Harold and Kumar Go to White Castle, or: How I Learned To Stop Worrying and Love Neil Patrick Harris
There is a question I’ve been asking myself a lot over the past couple of months, mostly after leaving some ostensibly lowbrow Hollywood comedy. When does stupidity become so ridiculous that it actually becomes sublime? Personally, it is a question which I do not have an answer for, being, in my mind, akin to everyone’s favorite definition of pornography. However, I found myself asking the question again after exiting the newest buddy-slacker-sex-gross out comedy, Harold and Kumar Go to White Castle
, perhaps the most brazen example of product placement since that episode of Alias
that seemed to be centered around a shiny new Ford F-150 (product placement to which I’m cheerfully immune, since we do not have any White Castles where I live, nor a desire to own a red pickup truck). Though I’ve so far avoided taking Yun-Fat’s advice to see director Danny Leiner’s earlier film, Dude, Where’s My Car?
, I was intrigued by what I perceived (though I may have been suffering a hangover at the time) as a witty trailer for the film which I felt knowingly played on the near invisibility of Asian-American actors on the movie screen, by identifying stars John Cho and Kal Penn as “the Asian guy from the American Pie
movies” and “the Indian guy from Van Wilder
Some of that awareness of racial prejudice and stereotypes translates to the film itself, which needles the casual and not-so-casual racism of the white characters that Harold and Kumar encounter, as well as the stereotype of “the model minority”, but mostly Harold and Kumar Go to White Castle
is bawdy, profane, gross-out, stoner road trip comedy, which, like other quality examples of its genre, is amiable and sweet-natured towards its mishap prone characters. Basically, a loosely connected series of sketches, Harold and Kumar
follows its titular characters on a seemingly endless quest whether by car, truck, hang glider or cheetah (uh, don’t ask) through the hinterlands of New Jersey to satisfy some serious marijuana induced munchies, with some additional diversions along the way for attempts at sex and acquiring more pot. To be honest, the joke are fairly hit and miss (but when they hit, they hit hard), with some falling flat (the entire recurring bit about racist, Extreme Sports-lovin’ redneck poseurs is just dire, but the discovery of their actual taste in music by Harold and Kumar has a very funny payoff), and what accounts for character development is pretty hokey (the fussily meek Harold loosens up and learns to stand up for himself, while Kumar realizes he really does want to join the family business and become a doctor), but the film gets by on the affable comedic performances of the leads and a willingness to do pretty much anything for a laugh, not to mention some minor, albeit interesting, commentary on race, immigrants, and the American Dream (though there are clear limits to the film's progressiveness, given some of the humor is derived from sexist attitudes and gay panic). There’s that, and then there’s also Neil Patrick Harris.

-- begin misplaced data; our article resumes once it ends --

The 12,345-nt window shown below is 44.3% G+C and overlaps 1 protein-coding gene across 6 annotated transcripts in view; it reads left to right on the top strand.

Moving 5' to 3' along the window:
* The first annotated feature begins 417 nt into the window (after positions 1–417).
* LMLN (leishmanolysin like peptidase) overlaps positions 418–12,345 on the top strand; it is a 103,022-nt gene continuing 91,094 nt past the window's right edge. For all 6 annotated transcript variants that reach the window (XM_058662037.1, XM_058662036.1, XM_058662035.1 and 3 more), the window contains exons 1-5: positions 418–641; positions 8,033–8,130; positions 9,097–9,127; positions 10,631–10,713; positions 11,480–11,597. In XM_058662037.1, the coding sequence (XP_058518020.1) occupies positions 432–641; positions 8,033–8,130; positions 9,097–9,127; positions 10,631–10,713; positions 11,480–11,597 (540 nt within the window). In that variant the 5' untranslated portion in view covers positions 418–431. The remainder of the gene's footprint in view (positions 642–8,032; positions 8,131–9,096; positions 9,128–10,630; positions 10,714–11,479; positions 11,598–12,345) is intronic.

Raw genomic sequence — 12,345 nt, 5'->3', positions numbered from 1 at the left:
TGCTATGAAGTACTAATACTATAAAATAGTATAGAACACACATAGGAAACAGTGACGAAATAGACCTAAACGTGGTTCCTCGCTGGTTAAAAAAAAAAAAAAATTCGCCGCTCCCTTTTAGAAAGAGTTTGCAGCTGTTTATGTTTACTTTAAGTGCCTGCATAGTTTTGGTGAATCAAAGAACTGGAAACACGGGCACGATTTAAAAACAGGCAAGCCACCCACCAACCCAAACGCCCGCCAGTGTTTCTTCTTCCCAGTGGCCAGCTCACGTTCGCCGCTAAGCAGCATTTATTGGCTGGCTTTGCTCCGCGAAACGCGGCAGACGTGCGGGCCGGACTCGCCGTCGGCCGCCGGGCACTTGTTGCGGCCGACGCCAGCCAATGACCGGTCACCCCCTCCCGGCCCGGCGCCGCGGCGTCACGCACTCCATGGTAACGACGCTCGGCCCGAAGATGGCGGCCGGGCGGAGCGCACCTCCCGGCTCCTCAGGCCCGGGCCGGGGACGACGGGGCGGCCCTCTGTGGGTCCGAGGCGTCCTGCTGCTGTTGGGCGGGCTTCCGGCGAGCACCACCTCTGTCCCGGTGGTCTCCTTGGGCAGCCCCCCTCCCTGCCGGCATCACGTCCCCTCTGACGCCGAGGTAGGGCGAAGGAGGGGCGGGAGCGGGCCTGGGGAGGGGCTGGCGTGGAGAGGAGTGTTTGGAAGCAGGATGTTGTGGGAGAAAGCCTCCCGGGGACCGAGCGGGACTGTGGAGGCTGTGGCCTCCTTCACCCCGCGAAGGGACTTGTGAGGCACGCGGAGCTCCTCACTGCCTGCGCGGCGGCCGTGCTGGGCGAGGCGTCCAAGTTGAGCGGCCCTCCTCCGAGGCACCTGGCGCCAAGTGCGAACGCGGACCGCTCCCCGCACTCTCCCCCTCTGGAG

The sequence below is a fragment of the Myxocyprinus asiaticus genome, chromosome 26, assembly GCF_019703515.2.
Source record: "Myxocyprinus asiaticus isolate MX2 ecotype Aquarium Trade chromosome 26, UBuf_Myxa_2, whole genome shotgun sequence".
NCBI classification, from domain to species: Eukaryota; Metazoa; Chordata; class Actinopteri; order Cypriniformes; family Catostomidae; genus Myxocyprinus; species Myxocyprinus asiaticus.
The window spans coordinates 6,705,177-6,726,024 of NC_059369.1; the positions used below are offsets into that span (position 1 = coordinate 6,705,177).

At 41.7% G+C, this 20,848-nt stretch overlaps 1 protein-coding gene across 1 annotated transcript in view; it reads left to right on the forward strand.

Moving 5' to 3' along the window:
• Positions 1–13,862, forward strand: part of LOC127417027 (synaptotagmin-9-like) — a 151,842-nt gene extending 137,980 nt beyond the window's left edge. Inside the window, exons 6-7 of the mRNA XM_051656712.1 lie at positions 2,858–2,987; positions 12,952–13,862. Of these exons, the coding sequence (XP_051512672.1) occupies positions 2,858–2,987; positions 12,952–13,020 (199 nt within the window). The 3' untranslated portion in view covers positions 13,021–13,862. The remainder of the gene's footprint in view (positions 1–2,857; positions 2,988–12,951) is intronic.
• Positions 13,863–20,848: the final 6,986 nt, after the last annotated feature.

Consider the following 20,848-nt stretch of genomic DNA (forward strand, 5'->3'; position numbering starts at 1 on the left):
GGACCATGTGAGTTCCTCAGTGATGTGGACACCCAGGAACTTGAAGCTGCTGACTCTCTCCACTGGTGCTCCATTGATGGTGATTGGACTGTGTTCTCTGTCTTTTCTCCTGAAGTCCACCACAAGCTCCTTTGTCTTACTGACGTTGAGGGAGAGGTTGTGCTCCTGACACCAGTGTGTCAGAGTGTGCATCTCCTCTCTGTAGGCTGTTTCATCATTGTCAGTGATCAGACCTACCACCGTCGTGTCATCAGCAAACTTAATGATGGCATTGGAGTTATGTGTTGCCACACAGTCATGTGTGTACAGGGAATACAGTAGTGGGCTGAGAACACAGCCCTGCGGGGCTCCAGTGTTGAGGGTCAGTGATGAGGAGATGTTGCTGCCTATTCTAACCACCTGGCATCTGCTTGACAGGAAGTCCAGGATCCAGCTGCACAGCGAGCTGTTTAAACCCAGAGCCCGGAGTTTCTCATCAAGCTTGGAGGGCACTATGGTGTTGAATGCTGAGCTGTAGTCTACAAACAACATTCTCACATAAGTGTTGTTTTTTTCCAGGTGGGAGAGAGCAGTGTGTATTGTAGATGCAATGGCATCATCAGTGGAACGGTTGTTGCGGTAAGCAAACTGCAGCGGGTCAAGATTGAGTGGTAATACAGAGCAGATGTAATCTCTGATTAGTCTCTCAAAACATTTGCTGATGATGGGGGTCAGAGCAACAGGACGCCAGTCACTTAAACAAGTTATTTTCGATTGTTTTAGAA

Neil Patrick Harris’s extended cameo steals the movie in my opinion. Who knew that one could create quite an interesting career out of a starring role in an early 90s television show and acting that emphasizes bland, inoffensiveness? I mean, who can forget the comedic/horrific sight of Standartenfuehrer Doogie in Starship Troopers
, replete in a black leather trenchcoat and Nazi-like uniform, or Lance the White Intern in Undercover Brother
? And now we have Neil Patrick Harris playing, um, Neil Patrick Harris, in a hilarious inversion of his normal star persona, with balls to the walls nutiness. Harold and Kumar pick Harris up in the wilds of New Jersey, and find the former television star “trippin’ balls” on Ecstasy, confessing to have banged every woman on the set of Doogie Howser M.D.
except for the “hot nurse,” and so horny that he licks and dry humps the driver’s seat before stealing Harold’s car in his own quest to get himself “some trim,” popping up every so often throughout the movie to torment our intrepid, put-upon heroes. It is a fine addition to an increasingly odd filmography.